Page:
I've done a few tutorials on fundamentals too. My personal favourite is Deconstructing Light. Here's a preview and introduction to the video
There's plenty of books and resources on these topics, but the videos in the MattePaint Academy will at least get you started.
Step 7: Regular Practice
Remember this quote:
"A small daily task, if it be really daily, will beat the labours of a spasmodic Hercules." ~ Anthony Trollope
What this means is if you practice on a regular basis (hopefully every day!), you will beat someone who works all day or all weekend but only every few weeks or months.
You might not like to hear this, but becoming a great artist is going to take time - although that doesn't mean it's going to be a chore! This fact, though, is what separates people who make it from those who don't. If you are truly dedicated, truly passionate, you will have the drive and discipline to make it work. You are not alone in wanting to make it in the VFX Industry, what separates those who succeed from those who don't is their dedication and investment. There is no replacement for commitment and dedication!
The absolute best predictor of success outside of this self-discipline and dedication, is your community support. When I say that, I don't mean the comments and likes on Artstation or Facebook, I mean the discord chat channels and the forum posts where you can seek and receive feedback from others, especially other artists. Quality constructive criticism and receiving genuine feedback from your peers is a lot more helpful than receiving meaningless Instagram likes. Seek to inflate your skill set, not your ego.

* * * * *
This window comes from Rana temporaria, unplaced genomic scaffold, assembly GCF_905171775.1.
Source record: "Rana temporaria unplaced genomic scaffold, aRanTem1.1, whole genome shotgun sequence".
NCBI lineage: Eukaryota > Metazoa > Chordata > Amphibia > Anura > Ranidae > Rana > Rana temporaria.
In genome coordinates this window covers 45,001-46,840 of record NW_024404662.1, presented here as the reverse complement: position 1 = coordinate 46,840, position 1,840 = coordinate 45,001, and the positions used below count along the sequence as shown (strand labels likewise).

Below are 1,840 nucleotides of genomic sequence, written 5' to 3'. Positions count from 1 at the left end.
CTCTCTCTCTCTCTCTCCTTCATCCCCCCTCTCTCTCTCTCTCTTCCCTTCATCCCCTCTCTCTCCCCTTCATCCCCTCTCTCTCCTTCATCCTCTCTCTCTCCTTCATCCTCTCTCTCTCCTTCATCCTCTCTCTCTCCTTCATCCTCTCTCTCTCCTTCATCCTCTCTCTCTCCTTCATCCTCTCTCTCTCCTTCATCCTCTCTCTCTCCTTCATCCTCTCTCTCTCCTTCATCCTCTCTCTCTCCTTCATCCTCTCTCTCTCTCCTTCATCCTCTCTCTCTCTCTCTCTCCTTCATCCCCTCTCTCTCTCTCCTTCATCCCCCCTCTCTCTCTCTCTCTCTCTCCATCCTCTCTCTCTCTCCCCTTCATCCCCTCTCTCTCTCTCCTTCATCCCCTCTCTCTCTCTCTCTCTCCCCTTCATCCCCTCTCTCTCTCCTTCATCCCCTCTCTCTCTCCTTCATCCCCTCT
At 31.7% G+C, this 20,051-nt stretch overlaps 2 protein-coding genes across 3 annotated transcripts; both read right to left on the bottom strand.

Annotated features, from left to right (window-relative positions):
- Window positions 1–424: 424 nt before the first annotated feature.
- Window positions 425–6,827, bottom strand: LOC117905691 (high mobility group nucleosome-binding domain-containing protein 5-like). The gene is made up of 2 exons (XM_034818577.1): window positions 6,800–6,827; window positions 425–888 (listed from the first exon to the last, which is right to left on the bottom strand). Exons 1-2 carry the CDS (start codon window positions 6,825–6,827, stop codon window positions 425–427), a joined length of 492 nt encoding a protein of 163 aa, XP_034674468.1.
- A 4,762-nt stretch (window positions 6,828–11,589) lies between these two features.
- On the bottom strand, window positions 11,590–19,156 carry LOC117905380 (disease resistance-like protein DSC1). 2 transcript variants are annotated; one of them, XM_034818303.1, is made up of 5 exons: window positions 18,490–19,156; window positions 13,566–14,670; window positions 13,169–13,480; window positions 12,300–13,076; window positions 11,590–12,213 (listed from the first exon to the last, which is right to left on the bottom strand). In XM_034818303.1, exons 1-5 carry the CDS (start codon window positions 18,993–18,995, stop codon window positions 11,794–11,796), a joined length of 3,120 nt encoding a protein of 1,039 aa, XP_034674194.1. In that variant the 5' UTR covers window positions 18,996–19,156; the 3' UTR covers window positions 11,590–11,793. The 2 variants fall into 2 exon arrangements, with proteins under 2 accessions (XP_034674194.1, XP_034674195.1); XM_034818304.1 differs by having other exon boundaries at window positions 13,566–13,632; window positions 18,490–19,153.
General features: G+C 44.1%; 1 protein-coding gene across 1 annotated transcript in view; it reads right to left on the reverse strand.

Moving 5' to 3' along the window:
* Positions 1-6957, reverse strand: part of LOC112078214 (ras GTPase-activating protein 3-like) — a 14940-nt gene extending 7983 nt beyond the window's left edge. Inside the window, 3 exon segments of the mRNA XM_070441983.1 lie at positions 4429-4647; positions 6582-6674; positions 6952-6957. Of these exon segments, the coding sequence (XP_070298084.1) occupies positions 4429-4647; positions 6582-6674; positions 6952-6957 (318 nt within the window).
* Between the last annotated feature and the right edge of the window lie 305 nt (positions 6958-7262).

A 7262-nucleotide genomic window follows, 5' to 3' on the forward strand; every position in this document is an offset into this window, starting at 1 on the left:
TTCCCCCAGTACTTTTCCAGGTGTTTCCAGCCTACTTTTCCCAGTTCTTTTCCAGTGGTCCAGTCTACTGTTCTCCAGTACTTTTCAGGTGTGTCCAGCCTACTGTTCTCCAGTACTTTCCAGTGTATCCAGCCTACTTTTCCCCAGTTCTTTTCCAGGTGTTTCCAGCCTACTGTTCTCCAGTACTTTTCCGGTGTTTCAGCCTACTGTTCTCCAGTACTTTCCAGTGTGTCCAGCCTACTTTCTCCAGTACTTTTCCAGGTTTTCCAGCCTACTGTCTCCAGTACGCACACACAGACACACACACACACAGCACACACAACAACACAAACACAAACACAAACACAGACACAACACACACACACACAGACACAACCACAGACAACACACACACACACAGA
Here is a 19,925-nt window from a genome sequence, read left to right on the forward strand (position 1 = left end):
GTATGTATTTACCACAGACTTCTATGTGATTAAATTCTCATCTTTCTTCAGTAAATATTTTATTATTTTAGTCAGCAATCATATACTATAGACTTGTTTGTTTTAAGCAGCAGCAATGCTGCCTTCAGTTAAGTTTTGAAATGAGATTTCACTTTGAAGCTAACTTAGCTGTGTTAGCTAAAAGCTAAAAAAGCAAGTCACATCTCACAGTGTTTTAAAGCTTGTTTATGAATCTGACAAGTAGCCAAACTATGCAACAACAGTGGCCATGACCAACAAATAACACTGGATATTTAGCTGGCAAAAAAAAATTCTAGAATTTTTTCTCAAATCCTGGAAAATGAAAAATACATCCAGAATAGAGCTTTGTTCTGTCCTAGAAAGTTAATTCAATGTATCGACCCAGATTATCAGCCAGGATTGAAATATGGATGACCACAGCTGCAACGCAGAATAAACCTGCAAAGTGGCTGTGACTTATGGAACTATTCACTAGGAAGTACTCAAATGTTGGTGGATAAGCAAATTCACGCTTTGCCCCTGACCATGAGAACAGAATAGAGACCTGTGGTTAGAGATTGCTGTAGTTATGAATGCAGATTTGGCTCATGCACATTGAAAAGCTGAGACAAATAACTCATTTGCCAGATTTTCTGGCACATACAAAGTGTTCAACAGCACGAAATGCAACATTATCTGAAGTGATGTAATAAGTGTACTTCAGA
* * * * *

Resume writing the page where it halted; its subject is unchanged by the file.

This is where the MattePaint Discord Server and our Forum are great. And yes, I know... another shameless plug! But, I do this because I'm actively part of that community and I have directly helped over 25 artists now get into the VFX industry. Those artists are now actively helping others.
The best part is, these are totally free parts of MattePaint!
Step 8: Have Fun (or you'll quit)
Don't force yourself to learn something you're not excited about, especially at the start because you'll find it even harder to come back to the next day. Try and stay motivated by learning what is relevant to your goal but also something you enjoy!
Learning something new doesn't have to be a grind, and for most people who make it, it will quickly become enjoyable. If you're not enjoying the process or the subject or the art piece you're currently working on, try leaving it for another day and picking it up later. Inspiration comes in waves and forcing it when it's not there often results in frustration and undesirable results.
Find your own balance between discipline to continue, and willingness to be flexible. If you're feeling disheartened, lean on the community, ask people for help on a specific technique or concept.
Why go it alone when there is a World of people travelling the same path as you?
My best tip for you as you go through these processes, learning how to become a Matte Painter, is to keep your work as simple as you can, for as long as you can stand it. Rinse and repeat the basics like I did with the image below. Would you believe it's just 3 photographs blended into the final piece!?
You'll be surprised, with enough practice, you can very quickly reach a point where you're smashing out work like the image below, using 20+ photo's to blend into a seamless, awesome masterpiece of your own!